|The inside structure of the Sun has been reconstructed by the theoretical elaboration of the known data.
In the heart of the Sun is located a nucleus, with a ray of around 150.000 km, in which temperature and pressure are elevated enough to produce the nuclear fusion of the hydrogen in helium. The energy so produced is transmitted toward the outside with a radiation process that involves the surrounding gaseous wrap (radiative zone), approximately 500.000 km thick, in which the atoms absorb and give out energy but, because of the small temperature, don't produce nuclear reactions. At a depth of 130.000 km the gases, submitted to a small pressure, become less stable and gigantic convective movements are primed: the top of this third solar portion (convective zone) is what forms the bright surface of the Sun.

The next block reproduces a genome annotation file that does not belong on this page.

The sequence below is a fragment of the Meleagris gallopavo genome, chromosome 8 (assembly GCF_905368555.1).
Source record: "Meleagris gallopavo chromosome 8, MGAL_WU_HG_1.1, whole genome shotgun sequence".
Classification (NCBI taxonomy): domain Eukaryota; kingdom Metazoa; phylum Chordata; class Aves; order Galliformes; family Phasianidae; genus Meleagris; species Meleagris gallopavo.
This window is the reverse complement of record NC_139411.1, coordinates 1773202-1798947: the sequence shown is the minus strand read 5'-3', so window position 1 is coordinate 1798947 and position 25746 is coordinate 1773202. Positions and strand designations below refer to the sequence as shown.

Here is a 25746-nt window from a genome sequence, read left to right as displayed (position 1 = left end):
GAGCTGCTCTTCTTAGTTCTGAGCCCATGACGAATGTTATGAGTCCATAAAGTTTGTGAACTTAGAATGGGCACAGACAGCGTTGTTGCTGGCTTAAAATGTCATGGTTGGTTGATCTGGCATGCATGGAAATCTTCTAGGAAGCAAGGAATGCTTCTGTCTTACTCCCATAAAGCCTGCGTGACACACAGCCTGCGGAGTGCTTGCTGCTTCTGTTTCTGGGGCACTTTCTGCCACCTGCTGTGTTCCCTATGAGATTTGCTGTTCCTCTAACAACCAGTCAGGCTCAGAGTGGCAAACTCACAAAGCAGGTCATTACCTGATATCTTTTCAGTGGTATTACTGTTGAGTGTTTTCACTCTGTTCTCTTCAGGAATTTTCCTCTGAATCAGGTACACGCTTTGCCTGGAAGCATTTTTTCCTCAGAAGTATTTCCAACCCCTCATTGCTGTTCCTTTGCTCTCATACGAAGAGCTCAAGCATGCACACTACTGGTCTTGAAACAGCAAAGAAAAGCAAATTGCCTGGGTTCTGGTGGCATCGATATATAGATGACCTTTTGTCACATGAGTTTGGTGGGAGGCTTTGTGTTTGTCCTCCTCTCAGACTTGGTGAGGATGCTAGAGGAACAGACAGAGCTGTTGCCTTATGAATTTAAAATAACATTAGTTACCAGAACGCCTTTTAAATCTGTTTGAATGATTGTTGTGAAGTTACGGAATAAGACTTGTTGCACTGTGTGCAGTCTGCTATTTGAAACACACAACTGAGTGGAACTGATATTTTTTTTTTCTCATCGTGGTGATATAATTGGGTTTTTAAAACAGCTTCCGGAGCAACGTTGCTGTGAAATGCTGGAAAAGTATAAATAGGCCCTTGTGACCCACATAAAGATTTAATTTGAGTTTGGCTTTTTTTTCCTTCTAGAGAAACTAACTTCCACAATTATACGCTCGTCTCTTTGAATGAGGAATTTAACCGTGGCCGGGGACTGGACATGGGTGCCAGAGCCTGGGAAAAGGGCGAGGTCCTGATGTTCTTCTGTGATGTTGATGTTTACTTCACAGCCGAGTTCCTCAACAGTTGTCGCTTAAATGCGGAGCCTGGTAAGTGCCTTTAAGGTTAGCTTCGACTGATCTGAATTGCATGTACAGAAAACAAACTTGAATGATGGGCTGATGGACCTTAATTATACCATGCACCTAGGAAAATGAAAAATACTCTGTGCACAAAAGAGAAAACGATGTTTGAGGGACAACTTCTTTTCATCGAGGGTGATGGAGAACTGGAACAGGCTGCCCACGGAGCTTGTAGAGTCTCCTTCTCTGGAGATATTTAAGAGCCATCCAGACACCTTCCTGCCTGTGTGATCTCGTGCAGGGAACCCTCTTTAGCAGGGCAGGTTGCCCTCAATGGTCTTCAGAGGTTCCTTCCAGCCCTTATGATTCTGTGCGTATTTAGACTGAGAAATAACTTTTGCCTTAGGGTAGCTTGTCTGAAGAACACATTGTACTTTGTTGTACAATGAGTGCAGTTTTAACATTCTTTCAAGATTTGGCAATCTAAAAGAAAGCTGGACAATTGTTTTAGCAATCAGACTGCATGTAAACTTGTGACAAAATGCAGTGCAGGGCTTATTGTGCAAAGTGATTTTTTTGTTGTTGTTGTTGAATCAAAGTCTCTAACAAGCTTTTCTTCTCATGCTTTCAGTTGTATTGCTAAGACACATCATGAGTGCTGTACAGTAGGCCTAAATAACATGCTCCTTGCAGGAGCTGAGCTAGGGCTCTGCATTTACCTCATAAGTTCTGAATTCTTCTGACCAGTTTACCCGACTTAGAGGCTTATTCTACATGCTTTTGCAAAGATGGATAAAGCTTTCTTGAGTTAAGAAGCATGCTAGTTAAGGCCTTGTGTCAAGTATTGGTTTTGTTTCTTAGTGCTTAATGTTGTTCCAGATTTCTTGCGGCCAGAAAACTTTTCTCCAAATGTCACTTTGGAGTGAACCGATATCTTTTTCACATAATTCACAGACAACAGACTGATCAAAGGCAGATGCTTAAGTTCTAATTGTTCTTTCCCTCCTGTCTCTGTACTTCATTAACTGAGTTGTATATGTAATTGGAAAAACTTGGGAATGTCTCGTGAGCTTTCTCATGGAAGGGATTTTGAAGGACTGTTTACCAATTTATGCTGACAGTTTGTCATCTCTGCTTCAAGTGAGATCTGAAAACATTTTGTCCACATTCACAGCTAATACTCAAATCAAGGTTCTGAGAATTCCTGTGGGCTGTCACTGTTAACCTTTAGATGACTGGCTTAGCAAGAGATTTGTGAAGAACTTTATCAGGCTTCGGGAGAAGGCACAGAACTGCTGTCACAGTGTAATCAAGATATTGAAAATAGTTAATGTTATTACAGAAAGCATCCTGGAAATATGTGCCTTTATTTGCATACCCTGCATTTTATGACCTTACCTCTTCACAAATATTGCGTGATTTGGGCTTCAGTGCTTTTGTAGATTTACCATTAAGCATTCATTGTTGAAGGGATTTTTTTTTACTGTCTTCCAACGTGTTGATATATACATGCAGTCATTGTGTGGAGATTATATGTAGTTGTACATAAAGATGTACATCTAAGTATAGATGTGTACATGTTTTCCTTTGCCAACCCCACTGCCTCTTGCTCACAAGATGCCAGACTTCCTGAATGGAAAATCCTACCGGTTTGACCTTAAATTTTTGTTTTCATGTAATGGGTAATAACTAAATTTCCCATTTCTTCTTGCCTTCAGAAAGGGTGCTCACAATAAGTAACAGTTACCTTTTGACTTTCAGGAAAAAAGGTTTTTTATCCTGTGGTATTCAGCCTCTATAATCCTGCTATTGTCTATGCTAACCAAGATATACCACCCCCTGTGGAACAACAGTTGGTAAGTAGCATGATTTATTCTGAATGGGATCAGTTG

Such surface, called photosphere, shows a structure with bright granules; it is wound by a wrap of incandescent gas, the chromosphere, that becomes visible during the solar eclipses. Even more to the outside, there is the crown, constituted by ionized gas, from which depart the solar wind, particles that are endowed with enough speed to escape the gravitational attraction of the Sun and that therefore go away in the space.
|Volume||1,412 x 10^18 km³|
|Mass||1,98 x 10^30 kg|
|Average density||1,41 kg/dm³|
|Period of rotation||from 25 days at equator
to 34 days at poles